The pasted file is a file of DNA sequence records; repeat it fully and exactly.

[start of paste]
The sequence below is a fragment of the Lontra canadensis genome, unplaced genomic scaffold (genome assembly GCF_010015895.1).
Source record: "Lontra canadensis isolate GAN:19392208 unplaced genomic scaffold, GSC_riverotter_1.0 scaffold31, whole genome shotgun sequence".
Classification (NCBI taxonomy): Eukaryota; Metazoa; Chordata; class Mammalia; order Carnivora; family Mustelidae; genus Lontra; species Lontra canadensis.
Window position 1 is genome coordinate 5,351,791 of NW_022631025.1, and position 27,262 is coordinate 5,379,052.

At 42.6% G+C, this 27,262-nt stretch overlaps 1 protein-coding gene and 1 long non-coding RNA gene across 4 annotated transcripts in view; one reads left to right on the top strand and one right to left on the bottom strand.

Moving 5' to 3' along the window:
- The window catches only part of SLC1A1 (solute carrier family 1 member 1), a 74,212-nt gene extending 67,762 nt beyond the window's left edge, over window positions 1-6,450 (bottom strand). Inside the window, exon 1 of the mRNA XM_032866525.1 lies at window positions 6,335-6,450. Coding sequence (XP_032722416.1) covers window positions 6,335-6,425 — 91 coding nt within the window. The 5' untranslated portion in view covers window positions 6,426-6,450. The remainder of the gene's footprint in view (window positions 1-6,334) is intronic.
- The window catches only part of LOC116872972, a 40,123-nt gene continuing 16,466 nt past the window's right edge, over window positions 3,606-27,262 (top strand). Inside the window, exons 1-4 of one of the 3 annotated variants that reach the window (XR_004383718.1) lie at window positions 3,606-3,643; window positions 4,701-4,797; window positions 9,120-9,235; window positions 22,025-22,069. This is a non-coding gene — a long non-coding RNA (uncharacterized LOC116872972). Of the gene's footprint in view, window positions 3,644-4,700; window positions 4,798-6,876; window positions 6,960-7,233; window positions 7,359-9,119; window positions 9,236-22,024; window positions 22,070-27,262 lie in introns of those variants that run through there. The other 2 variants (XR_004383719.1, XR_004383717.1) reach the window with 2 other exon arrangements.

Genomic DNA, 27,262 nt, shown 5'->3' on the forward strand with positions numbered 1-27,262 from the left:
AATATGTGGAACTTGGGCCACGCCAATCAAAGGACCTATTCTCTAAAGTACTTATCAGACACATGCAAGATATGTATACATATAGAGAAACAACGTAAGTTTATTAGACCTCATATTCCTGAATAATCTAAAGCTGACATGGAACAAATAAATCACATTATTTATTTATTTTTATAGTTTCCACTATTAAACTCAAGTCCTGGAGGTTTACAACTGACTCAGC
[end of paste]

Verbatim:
The sequence below is a fragment of the Lontra canadensis genome, unplaced genomic scaffold (genome assembly GCF_010015895.1).
Source record: "Lontra canadensis isolate GAN:19392208 unplaced genomic scaffold, GSC_riverotter_1.0 scaffold31, whole genome shotgun sequence".
Classification (NCBI taxonomy): Eukaryota; Metazoa; Chordata; class Mammalia; order Carnivora; family Mustelidae; genus Lontra; species Lontra canadensis.
Window position 1 is genome coordinate 5,351,791 of NW_022631025.1, and position 27,262 is coordinate 5,379,052.

At 42.6% G+C, this 27,262-nt stretch overlaps 1 protein-coding gene and 1 long non-coding RNA gene across 4 annotated transcripts in view; one reads left to right on the top strand and one right to left on the bottom strand.

Moving 5' to 3' along the window:
- The window catches only part of SLC1A1 (solute carrier family 1 member 1), a 74,212-nt gene extending 67,762 nt beyond the window's left edge, over window positions 1-6,450 (bottom strand). Inside the window, exon 1 of the mRNA XM_032866525.1 lies at window positions 6,335-6,450. Coding sequence (XP_032722416.1) covers window positions 6,335-6,425 — 91 coding nt within the window. The 5' untranslated portion in view covers window positions 6,426-6,450. The remainder of the gene's footprint in view (window positions 1-6,334) is intronic.
- The window catches only part of LOC116872972, a 40,123-nt gene continuing 16,466 nt past the window's right edge, over window positions 3,606-27,262 (top strand). Inside the window, exons 1-4 of one of the 3 annotated variants that reach the window (XR_004383718.1) lie at window positions 3,606-3,643; window positions 4,701-4,797; window positions 9,120-9,235; window positions 22,025-22,069. This is a non-coding gene — a long non-coding RNA (uncharacterized LOC116872972). Of the gene's footprint in view, window positions 3,644-4,700; window positions 4,798-6,876; window positions 6,960-7,233; window positions 7,359-9,119; window positions 9,236-22,024; window positions 22,070-27,262 lie in introns of those variants that run through there. The other 2 variants (XR_004383719.1, XR_004383717.1) reach the window with 2 other exon arrangements.

Genomic DNA, 27,262 nt, shown 5'->3' on the forward strand with positions numbered 1-27,262 from the left:
AATATGTGGAACTTGGGCCACGCCAATCAAAGGACCTATTCTCTAAAGTACTTATCAGACACATGCAAGATATGTATACATATAGAGAAACAACGTAAGTTTATTAGACCTCATATTCCTGAATAATCTAAAGCTGACATGGAACAAATAAATCACATTATTTATTTATTTTTATAGTTTCCACTATTAAACTCAAGTCCTGGAGGTTTACAACTGACTCAGC